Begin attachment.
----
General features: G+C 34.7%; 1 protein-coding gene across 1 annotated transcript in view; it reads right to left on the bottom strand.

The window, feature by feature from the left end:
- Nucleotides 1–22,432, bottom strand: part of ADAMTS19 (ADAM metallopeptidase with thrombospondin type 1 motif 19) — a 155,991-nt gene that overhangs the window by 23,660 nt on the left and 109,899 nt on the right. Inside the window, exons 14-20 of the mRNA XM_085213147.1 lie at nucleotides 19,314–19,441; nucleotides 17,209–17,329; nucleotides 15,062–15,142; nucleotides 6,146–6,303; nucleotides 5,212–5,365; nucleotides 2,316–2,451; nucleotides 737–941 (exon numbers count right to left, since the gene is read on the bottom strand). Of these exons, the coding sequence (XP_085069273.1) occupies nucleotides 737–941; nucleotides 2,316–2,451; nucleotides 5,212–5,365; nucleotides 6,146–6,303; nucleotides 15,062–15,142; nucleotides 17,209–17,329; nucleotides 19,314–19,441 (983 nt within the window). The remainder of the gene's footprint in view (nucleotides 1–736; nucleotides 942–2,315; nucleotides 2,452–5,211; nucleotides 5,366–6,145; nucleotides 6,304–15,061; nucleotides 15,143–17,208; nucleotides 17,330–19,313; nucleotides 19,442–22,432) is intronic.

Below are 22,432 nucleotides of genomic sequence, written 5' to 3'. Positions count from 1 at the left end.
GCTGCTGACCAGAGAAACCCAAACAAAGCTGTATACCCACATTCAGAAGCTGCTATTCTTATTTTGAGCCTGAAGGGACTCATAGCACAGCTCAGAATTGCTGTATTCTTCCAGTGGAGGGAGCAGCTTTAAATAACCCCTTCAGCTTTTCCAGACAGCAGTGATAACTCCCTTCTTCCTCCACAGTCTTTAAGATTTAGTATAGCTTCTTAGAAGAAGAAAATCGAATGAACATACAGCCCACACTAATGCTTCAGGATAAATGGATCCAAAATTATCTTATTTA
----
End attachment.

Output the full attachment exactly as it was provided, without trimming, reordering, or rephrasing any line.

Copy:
General features: G+C 34.7%; 1 protein-coding gene across 1 annotated transcript in view; it reads right to left on the bottom strand.

The window, feature by feature from the left end:
- Nucleotides 1–22,432, bottom strand: part of ADAMTS19 (ADAM metallopeptidase with thrombospondin type 1 motif 19) — a 155,991-nt gene that overhangs the window by 23,660 nt on the left and 109,899 nt on the right. Inside the window, exons 14-20 of the mRNA XM_085213147.1 lie at nucleotides 19,314–19,441; nucleotides 17,209–17,329; nucleotides 15,062–15,142; nucleotides 6,146–6,303; nucleotides 5,212–5,365; nucleotides 2,316–2,451; nucleotides 737–941 (exon numbers count right to left, since the gene is read on the bottom strand). Of these exons, the coding sequence (XP_085069273.1) occupies nucleotides 737–941; nucleotides 2,316–2,451; nucleotides 5,212–5,365; nucleotides 6,146–6,303; nucleotides 15,062–15,142; nucleotides 17,209–17,329; nucleotides 19,314–19,441 (983 nt within the window). The remainder of the gene's footprint in view (nucleotides 1–736; nucleotides 942–2,315; nucleotides 2,452–5,211; nucleotides 5,366–6,145; nucleotides 6,304–15,061; nucleotides 15,143–17,208; nucleotides 17,330–19,313; nucleotides 19,442–22,432) is intronic.

Below are 22,432 nucleotides of genomic sequence, written 5' to 3'. Positions count from 1 at the left end.
GCTGCTGACCAGAGAAACCCAAACAAAGCTGTATACCCACATTCAGAAGCTGCTATTCTTATTTTGAGCCTGAAGGGACTCATAGCACAGCTCAGAATTGCTGTATTCTTCCAGTGGAGGGAGCAGCTTTAAATAACCCCTTCAGCTTTTCCAGACAGCAGTGATAACTCCCTTCTTCCTCCACAGTCTTTAAGATTTAGTATAGCTTCTTAGAAGAAGAAAATCGAATGAACATACAGCCCACACTAATGCTTCAGGATAAATGGATCCAAAATTATCTTATTTA